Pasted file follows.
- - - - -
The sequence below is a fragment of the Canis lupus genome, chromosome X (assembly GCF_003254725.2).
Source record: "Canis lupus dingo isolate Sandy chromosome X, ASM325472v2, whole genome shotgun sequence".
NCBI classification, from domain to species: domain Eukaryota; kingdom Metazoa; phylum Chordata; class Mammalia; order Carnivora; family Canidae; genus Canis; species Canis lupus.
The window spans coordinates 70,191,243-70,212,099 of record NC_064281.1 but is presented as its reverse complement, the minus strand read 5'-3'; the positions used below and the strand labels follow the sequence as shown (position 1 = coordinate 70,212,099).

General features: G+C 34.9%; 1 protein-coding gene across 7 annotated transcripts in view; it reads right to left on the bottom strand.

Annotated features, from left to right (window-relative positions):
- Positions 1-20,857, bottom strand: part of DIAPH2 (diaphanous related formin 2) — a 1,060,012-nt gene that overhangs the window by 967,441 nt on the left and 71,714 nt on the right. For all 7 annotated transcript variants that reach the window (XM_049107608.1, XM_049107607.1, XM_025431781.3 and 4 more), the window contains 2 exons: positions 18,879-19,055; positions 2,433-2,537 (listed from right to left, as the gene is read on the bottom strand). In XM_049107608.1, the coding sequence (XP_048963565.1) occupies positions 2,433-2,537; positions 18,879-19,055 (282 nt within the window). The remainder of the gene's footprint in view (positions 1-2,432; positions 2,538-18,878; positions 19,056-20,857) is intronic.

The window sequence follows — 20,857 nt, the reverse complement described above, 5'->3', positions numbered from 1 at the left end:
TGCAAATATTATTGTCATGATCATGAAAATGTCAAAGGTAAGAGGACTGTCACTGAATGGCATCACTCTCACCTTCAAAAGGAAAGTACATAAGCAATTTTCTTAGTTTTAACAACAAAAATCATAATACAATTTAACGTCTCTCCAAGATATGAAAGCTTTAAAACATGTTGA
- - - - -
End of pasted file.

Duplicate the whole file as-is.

The sequence below is a fragment of the Canis lupus genome, chromosome X (assembly GCF_003254725.2).
Source record: "Canis lupus dingo isolate Sandy chromosome X, ASM325472v2, whole genome shotgun sequence".
NCBI classification, from domain to species: domain Eukaryota; kingdom Metazoa; phylum Chordata; class Mammalia; order Carnivora; family Canidae; genus Canis; species Canis lupus.
The window spans coordinates 70,191,243-70,212,099 of record NC_064281.1 but is presented as its reverse complement, the minus strand read 5'-3'; the positions used below and the strand labels follow the sequence as shown (position 1 = coordinate 70,212,099).

General features: G+C 34.9%; 1 protein-coding gene across 7 annotated transcripts in view; it reads right to left on the bottom strand.

Annotated features, from left to right (window-relative positions):
- Positions 1-20,857, bottom strand: part of DIAPH2 (diaphanous related formin 2) — a 1,060,012-nt gene that overhangs the window by 967,441 nt on the left and 71,714 nt on the right. For all 7 annotated transcript variants that reach the window (XM_049107608.1, XM_049107607.1, XM_025431781.3 and 4 more), the window contains 2 exons: positions 18,879-19,055; positions 2,433-2,537 (listed from right to left, as the gene is read on the bottom strand). In XM_049107608.1, the coding sequence (XP_048963565.1) occupies positions 2,433-2,537; positions 18,879-19,055 (282 nt within the window). The remainder of the gene's footprint in view (positions 1-2,432; positions 2,538-18,878; positions 19,056-20,857) is intronic.

The window sequence follows — 20,857 nt, the reverse complement described above, 5'->3', positions numbered from 1 at the left end:
TGCAAATATTATTGTCATGATCATGAAAATGTCAAAGGTAAGAGGACTGTCACTGAATGGCATCACTCTCACCTTCAAAAGGAAAGTACATAAGCAATTTTCTTAGTTTTAACAACAAAAATCATAATACAATTTAACGTCTCTCCAAGATATGAAAGCTTTAAAACATGTTGA